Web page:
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<h2>In this document</h2>
<li><a href="#stack">Debugging Environment</a></li>
<li><a href="#addltools">Additional Debugging Tools</a></li>
<li><a href="#tips">Debugging Tips</a></li>
<p>The Android SDK provides most of the tools that you need to debug your applications. You need
a JDWP-compliant debugger if you want to be able to do things such as step through code,
view variable values, and pause execution of an application. If you are using Eclipse, a
JDWP-compliant debugger is already included and there is no setup required. If you are using
another IDE, you can use the debugger that comes with it and attach the debugger to a special
port so it can communicate with the application VMs on your devices. The main components that
comprise a typical Android debugging environment are:</p>
<dt><a href="{@docRoot}tools/help/adb.html"><strong>adb</strong></a></dt>
<dd><code>adb</code> acts as a middleman between a device and your development system. It provides various
device management capabilities, including moving and syncing files to the emulator, running a
UNIX shell on the device or emulator, and providing a general means to communicate with
connected emulators and devices.</dd>
<dt><a href="{@docRoot}tools/debugging/ddms.html"><strong>Dalvik Debug Monitor
<dd>DDMS is a graphical program that communicates with your devices through <code>adb</code>. DDMS can
capture screenshots, gather thread and stack information, spoof incoming calls and SMS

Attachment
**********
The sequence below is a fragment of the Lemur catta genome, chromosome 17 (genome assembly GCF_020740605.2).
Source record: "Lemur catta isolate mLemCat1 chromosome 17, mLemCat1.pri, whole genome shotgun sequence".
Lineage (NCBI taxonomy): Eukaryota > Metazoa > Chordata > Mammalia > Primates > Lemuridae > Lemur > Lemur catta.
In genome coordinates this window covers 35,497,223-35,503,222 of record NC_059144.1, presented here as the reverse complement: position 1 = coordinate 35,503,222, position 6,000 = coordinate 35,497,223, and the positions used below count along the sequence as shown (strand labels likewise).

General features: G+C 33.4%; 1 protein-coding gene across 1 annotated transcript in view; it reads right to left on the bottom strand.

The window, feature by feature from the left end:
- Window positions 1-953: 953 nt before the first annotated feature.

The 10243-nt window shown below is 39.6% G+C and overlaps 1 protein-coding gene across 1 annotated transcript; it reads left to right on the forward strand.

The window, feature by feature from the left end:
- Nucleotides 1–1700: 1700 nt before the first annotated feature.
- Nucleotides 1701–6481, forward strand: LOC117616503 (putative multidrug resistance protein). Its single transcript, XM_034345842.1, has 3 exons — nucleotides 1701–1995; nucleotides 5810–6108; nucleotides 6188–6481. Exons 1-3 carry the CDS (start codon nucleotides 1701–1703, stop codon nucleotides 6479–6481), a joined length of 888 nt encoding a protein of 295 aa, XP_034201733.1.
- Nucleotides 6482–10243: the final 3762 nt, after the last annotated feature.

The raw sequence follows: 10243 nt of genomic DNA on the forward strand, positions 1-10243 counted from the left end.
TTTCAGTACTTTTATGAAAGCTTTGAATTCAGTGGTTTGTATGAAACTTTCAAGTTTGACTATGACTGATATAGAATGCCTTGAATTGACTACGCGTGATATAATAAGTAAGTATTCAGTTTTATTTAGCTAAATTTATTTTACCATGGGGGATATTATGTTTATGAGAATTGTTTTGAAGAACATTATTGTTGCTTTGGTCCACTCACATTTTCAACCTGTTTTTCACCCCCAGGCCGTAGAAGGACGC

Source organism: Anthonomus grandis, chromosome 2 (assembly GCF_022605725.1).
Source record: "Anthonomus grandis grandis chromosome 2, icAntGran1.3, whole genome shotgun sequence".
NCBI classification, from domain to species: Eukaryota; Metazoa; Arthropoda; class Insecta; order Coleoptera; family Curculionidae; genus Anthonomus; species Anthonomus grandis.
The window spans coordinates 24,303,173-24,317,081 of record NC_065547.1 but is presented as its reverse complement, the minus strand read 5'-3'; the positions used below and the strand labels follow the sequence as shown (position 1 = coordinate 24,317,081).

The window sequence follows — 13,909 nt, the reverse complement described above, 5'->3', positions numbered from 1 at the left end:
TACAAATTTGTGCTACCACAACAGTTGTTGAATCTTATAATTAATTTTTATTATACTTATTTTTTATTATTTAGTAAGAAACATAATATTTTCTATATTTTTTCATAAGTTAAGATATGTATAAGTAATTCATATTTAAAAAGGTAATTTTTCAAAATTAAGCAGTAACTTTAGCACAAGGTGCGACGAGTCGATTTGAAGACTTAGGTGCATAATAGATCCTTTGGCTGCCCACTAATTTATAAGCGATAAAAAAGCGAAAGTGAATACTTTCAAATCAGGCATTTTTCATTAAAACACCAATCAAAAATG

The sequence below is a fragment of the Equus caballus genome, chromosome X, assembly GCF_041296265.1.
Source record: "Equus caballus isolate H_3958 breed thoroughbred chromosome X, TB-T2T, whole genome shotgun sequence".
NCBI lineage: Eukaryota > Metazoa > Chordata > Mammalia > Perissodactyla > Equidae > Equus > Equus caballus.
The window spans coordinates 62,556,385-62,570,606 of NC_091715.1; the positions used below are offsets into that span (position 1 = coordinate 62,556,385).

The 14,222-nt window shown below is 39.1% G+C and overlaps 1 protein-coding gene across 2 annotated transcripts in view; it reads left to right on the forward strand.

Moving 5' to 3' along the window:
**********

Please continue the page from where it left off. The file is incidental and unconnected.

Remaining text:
messages, and has many other features.</dd>
<dt><strong><a href="{@docRoot}tools/device.html">Device</a> or
<a href="{@docRoot}tools/devices/index.html">Android Virtual Device</a></strong></dt>
<dd>Your application must run in a device or in an AVD so that it can be debugged. An <code>adb</code> device
daemon runs on the device or emulator and provides a means for the <code>adb</code> host daemon to
communicate with the device or emulator.</dd>
<dt><strong>JDWP debugger</strong></dt>
<dd>The Dalvik VM (Virtual Machine) supports the JDWP protocol to allow debuggers to attach to
a VM. Each application runs in a VM and exposes a unique port that you can attach a debugger to
via DDMS. If you want to debug multiple applications, attaching to each port might become
tedious, so DDMS provides a port forwarding feature that can forward a specific VM's debugging
port to port 8700. You can switch freely from application to application by highlighting it in the
Devices tab of DDMS. DDMS forwards the appropriate port to port 8700. Most modern Java IDEs include a JDWP debugger,
or you can use a command line debugger such as <a href="">
<h2>Debugging Environment</h2>
<p>Figure 1 shows how the various debugging tools work together in a typical
debugging environment.</p>
<img src="{@docRoot}images/debugging.png"
alt="Debugging workflow" />
<p class="img-caption><strong>Figure 1. </strong> Debugging Workflow</p>
<p>On your emulator or device, each application runs in its own instance of a Dalvik VM. The <code>adb</code>
device daemon allows communication with the VMs from an outside party.</p>
<p>On your development machine, the <code>adb</code> host daemon communicates with the <code>adb</code> device daemon and
allows tools such as DDMS to communicate with the device or emulator. The <code>adb</code> host daemon also
allows you to access shell commands on the device as well as providing capabilities such as
application installation and file transferring.</p>
<p>Each application VM on the device or emulator exposes a debugging port that you can attach to
via DDMS. DDMS can forward any of these ports to a static debugging port (typically port 8700) by
selecting the application that you want to debug in the DDMS user interface. A JDWP debugger can
attach to this static debugging port and debug all the applications that are running on the
device or emulator without having to attach to multiple ports.</p>